Many OEMs therefore encouraged and supported the setting up of independent service providers for their products. However, economies matured, growth slowed and in the 1990s companies discovered that installed bases were now much greater than annual product sales. It was at that time, spurred on also by consultants and academics, that companies started to focus on service, not only as a support for product sales, but as a business and a source of growth. 

Initially companies focussed on support logistics to minimise downtimes for customers, as spare parts continue to be a disproportionate contributor to bottom lines. This expanded to knowledge-based support, as it was recognised that it’s better to avoid downtimes altogether. Techniques such as condition monitoring (e.g. vibration analysis) became available on computers at the time and were then integrated into automation platforms. Service became strategically more important, to differentiate from competitors, and lock customers in for the longer term.

Some companies created dedicated service business units, operating globally across all brands and products. Many suppliers of large complex systems expanded their scope outside their own installed base and began to provide service for competitor products. Others moved on to “performance contracting”, in effect supplying not the product or system, but rather its utility and taking the risk for the product performing well (according to specifications) far beyond the warranty.

The most well-known example of this is Rolls Royce’s “power-by-the-hour” concept for jet engines, where the customer pays for “thrust” rather than the engine with Rolls Royce providing all the support required to ensure that thrust is available where and when required. Such models can now be found in many industries, including power generation, oil and gas, or pulp and paper. Variations can also be found on subsystems or assets within a plant, such as ABB’s Total Motor Management. Early in the 2000’s, ABB decided to take responsibility for the performance of a customer’s entire motor fleet, often hundreds, even thousands of motors, of all types and brands - against a risk-based fee.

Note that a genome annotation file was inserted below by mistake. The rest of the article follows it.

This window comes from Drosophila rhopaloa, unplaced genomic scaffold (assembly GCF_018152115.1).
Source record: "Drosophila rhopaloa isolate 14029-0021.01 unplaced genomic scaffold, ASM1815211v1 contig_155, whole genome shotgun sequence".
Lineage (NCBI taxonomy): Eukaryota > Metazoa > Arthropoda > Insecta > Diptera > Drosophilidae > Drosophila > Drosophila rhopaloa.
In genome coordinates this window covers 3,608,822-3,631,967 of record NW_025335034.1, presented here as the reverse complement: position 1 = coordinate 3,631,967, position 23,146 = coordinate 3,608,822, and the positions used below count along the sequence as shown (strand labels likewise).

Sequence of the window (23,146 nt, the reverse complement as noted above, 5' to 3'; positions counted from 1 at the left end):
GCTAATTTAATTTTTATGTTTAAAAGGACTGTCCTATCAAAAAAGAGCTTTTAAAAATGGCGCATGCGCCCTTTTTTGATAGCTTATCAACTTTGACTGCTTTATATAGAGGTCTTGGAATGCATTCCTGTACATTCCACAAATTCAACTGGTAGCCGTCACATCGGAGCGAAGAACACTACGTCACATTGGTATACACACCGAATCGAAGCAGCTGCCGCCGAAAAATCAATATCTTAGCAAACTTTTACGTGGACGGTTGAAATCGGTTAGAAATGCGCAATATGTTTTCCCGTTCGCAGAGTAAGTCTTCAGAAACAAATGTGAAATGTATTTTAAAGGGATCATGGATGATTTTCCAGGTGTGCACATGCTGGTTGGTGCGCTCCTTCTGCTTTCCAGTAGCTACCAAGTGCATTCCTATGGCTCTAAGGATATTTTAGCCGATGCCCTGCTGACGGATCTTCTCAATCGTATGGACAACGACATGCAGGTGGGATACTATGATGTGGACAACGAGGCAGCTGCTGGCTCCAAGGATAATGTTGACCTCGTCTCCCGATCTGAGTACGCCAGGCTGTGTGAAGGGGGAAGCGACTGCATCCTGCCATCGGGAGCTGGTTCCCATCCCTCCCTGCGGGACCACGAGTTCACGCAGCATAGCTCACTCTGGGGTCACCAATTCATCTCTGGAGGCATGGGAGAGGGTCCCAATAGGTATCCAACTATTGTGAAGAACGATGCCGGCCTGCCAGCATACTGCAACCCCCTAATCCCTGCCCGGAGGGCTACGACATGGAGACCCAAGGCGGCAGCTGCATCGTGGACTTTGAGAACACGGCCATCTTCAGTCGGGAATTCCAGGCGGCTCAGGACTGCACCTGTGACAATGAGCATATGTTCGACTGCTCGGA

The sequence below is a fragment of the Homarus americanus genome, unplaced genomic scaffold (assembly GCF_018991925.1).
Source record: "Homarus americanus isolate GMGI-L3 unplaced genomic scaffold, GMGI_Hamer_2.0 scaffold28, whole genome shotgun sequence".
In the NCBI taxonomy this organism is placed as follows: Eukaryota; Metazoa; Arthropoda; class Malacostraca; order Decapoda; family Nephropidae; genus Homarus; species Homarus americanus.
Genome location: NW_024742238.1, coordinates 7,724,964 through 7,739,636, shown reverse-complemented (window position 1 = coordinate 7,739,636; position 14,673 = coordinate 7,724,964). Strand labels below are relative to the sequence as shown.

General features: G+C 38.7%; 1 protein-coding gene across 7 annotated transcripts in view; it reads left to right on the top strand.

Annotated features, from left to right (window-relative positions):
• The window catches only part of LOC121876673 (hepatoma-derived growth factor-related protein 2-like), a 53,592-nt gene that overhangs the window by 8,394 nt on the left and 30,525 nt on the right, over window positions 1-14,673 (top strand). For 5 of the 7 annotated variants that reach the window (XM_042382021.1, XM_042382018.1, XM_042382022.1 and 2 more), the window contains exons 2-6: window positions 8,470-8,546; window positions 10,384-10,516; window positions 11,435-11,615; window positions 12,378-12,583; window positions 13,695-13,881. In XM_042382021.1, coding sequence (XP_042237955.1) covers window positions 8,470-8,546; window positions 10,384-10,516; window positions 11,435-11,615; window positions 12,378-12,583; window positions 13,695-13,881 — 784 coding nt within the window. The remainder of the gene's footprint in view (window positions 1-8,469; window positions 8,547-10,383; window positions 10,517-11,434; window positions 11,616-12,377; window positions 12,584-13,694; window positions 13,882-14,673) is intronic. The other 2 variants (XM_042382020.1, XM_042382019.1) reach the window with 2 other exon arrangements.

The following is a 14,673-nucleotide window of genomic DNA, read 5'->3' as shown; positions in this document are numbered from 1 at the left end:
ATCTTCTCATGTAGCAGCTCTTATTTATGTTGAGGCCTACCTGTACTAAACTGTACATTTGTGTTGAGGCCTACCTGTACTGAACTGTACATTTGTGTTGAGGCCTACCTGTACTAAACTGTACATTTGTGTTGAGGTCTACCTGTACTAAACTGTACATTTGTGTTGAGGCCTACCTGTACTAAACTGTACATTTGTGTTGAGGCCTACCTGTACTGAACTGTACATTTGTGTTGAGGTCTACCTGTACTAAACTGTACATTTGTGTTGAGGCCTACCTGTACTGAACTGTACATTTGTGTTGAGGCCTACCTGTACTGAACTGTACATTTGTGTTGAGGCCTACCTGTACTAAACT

Such contracts certainly risky. It was difficult to accurately assess the probability of failure over long periods, and therefore the cost of repairs and maintenance of the machines. Often companies tried to minimise the risks through exclusion clauses in contracts or high margins. Usually making them unattractive to customers. Condition monitoring was expensive because it required a highly skilled work force for the analysis of every additional customer or additional product.

All this started to change from the 2010s - due to the pivotal product we mentioned at the beginning of this article, the iPhone. Apart from changing communication and photography and creating an addiction for social media, the iPhone enabled and drove miniaturisation, sensing and the necessity to store, transfer and manage Big (i.e. huge!) Data volumes. It thus set the stage for what we now call the Internet of Things, Analytics, Data Science, Machine Learning and Artificial Intelligence.

These now play an increasingly important role in industry’s service and maintenance. Early applications, such as Augmented Reality (AR), can connect experienced service engineers with machine users remotely to help diagnose and rectify problems, significantly reducing waiting and downtimes as well as eliminating travel time and cost. Sensor data can appear in an engineer’s field of view overlaying the machine in real time, allowing faster and more accurate diagnostics.

Predictive maintenance through artificial intelligence (AI) or machine-learning can indicate the remaining useful life of equipment, and the probability of failure. Based on the build-up of historic data, the technology allows users to avoid failures and plan for periodic (preventative) maintenance. Effectively, it automates condition monitoring, allowing service vendors to significantly eliminate risk from performance-based contracts, while improving productivity for customers at the same time. Consequently, more and more OEMs are moving into this model of service offering.